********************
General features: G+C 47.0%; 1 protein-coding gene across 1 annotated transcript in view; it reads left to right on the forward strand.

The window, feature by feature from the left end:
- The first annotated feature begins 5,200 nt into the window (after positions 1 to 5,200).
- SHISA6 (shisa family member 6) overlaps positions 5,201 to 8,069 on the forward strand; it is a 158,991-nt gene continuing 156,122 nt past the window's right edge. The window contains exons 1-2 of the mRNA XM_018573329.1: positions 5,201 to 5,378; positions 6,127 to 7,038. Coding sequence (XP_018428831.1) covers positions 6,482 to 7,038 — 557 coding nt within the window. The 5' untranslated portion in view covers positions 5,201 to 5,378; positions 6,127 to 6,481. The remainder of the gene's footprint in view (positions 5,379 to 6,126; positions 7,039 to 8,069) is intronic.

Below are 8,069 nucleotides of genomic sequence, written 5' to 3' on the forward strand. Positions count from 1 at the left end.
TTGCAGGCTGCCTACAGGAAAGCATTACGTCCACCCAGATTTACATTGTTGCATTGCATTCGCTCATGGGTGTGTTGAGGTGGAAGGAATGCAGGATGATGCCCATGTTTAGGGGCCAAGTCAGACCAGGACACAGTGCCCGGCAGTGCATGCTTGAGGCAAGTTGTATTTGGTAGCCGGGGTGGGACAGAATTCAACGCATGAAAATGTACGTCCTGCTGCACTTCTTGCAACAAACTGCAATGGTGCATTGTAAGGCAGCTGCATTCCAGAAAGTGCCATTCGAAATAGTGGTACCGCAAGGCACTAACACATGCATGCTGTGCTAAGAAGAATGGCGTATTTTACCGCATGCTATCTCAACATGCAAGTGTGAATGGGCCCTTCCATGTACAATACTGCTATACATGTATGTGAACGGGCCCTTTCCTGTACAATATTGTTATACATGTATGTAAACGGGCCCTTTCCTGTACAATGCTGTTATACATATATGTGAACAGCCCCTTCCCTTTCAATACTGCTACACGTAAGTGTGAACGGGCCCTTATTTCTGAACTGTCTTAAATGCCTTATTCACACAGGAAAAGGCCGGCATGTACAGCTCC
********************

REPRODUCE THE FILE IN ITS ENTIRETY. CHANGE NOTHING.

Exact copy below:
General features: G+C 47.0%; 1 protein-coding gene across 1 annotated transcript in view; it reads left to right on the forward strand.

The window, feature by feature from the left end:
- The first annotated feature begins 5,200 nt into the window (after positions 1 to 5,200).
- SHISA6 (shisa family member 6) overlaps positions 5,201 to 8,069 on the forward strand; it is a 158,991-nt gene continuing 156,122 nt past the window's right edge. The window contains exons 1-2 of the mRNA XM_018573329.1: positions 5,201 to 5,378; positions 6,127 to 7,038. Coding sequence (XP_018428831.1) covers positions 6,482 to 7,038 — 557 coding nt within the window. The 5' untranslated portion in view covers positions 5,201 to 5,378; positions 6,127 to 6,481. The remainder of the gene's footprint in view (positions 5,379 to 6,126; positions 7,039 to 8,069) is intronic.

Below are 8,069 nucleotides of genomic sequence, written 5' to 3' on the forward strand. Positions count from 1 at the left end.
TTGCAGGCTGCCTACAGGAAAGCATTACGTCCACCCAGATTTACATTGTTGCATTGCATTCGCTCATGGGTGTGTTGAGGTGGAAGGAATGCAGGATGATGCCCATGTTTAGGGGCCAAGTCAGACCAGGACACAGTGCCCGGCAGTGCATGCTTGAGGCAAGTTGTATTTGGTAGCCGGGGTGGGACAGAATTCAACGCATGAAAATGTACGTCCTGCTGCACTTCTTGCAACAAACTGCAATGGTGCATTGTAAGGCAGCTGCATTCCAGAAAGTGCCATTCGAAATAGTGGTACCGCAAGGCACTAACACATGCATGCTGTGCTAAGAAGAATGGCGTATTTTACCGCATGCTATCTCAACATGCAAGTGTGAATGGGCCCTTCCATGTACAATACTGCTATACATGTATGTGAACGGGCCCTTTCCTGTACAATATTGTTATACATGTATGTAAACGGGCCCTTTCCTGTACAATGCTGTTATACATATATGTGAACAGCCCCTTCCCTTTCAATACTGCTACACGTAAGTGTGAACGGGCCCTTATTTCTGAACTGTCTTAAATGCCTTATTCACACAGGAAAAGGCCGGCATGTACAGCTCC